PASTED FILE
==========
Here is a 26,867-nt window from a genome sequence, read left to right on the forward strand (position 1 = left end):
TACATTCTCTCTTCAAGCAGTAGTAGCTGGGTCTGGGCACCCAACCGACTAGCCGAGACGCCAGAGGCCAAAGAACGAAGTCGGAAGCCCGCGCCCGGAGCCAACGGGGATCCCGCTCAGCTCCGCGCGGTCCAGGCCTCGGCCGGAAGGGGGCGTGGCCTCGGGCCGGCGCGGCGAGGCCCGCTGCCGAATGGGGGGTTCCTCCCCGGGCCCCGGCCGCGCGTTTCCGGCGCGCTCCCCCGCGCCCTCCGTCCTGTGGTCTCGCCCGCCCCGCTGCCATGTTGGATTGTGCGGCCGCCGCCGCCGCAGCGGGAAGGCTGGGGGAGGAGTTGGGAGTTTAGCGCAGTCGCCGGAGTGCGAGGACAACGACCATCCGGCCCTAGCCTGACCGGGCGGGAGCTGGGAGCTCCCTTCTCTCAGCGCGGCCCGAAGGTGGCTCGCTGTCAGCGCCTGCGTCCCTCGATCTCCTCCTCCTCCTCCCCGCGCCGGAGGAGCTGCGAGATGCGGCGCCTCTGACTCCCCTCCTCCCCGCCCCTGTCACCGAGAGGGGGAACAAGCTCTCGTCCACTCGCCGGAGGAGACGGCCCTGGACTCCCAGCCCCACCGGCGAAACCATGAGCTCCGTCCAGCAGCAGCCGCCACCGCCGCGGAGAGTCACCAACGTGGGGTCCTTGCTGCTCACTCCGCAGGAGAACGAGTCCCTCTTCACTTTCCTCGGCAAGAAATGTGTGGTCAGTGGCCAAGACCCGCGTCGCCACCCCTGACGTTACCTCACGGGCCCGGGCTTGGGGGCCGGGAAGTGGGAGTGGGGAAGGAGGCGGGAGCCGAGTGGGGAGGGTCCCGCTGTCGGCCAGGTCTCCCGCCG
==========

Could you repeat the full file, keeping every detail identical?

Here is a 26,867-nt window from a genome sequence, read left to right on the forward strand (position 1 = left end):
TACATTCTCTCTTCAAGCAGTAGTAGCTGGGTCTGGGCACCCAACCGACTAGCCGAGACGCCAGAGGCCAAAGAACGAAGTCGGAAGCCCGCGCCCGGAGCCAACGGGGATCCCGCTCAGCTCCGCGCGGTCCAGGCCTCGGCCGGAAGGGGGCGTGGCCTCGGGCCGGCGCGGCGAGGCCCGCTGCCGAATGGGGGGTTCCTCCCCGGGCCCCGGCCGCGCGTTTCCGGCGCGCTCCCCCGCGCCCTCCGTCCTGTGGTCTCGCCCGCCCCGCTGCCATGTTGGATTGTGCGGCCGCCGCCGCCGCAGCGGGAAGGCTGGGGGAGGAGTTGGGAGTTTAGCGCAGTCGCCGGAGTGCGAGGACAACGACCATCCGGCCCTAGCCTGACCGGGCGGGAGCTGGGAGCTCCCTTCTCTCAGCGCGGCCCGAAGGTGGCTCGCTGTCAGCGCCTGCGTCCCTCGATCTCCTCCTCCTCCTCCCCGCGCCGGAGGAGCTGCGAGATGCGGCGCCTCTGACTCCCCTCCTCCCCGCCCCTGTCACCGAGAGGGGGAACAAGCTCTCGTCCACTCGCCGGAGGAGACGGCCCTGGACTCCCAGCCCCACCGGCGAAACCATGAGCTCCGTCCAGCAGCAGCCGCCACCGCCGCGGAGAGTCACCAACGTGGGGTCCTTGCTGCTCACTCCGCAGGAGAACGAGTCCCTCTTCACTTTCCTCGGCAAGAAATGTGTGGTCAGTGGCCAAGACCCGCGTCGCCACCCCTGACGTTACCTCACGGGCCCGGGCTTGGGGGCCGGGAAGTGGGAGTGGGGAAGGAGGCGGGAGCCGAGTGGGGAGGGTCCCGCTGTCGGCCAGGTCTCCCGCCG